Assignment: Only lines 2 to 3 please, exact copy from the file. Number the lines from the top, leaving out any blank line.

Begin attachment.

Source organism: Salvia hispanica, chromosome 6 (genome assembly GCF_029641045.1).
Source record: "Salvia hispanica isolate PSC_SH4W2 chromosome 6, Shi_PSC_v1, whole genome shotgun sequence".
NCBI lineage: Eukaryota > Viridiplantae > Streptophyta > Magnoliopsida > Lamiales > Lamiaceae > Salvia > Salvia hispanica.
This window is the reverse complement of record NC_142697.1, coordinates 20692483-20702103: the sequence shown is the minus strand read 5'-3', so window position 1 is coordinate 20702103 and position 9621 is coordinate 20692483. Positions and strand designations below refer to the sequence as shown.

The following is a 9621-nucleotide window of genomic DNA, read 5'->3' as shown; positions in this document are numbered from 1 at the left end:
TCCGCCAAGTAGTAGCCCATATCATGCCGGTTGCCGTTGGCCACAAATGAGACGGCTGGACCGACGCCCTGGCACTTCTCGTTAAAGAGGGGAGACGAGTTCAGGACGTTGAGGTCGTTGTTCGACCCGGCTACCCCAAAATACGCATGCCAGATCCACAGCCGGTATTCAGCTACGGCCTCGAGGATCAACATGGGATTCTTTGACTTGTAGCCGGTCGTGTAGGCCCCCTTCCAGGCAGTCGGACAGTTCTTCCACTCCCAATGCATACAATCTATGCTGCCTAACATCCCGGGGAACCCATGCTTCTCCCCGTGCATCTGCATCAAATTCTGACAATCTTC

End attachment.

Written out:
Source record: "Salvia hispanica isolate PSC_SH4W2 chromosome 6, Shi_PSC_v1, whole genome shotgun sequence".
NCBI lineage: Eukaryota > Viridiplantae > Streptophyta > Magnoliopsida > Lamiales > Lamiaceae > Salvia > Salvia hispanica.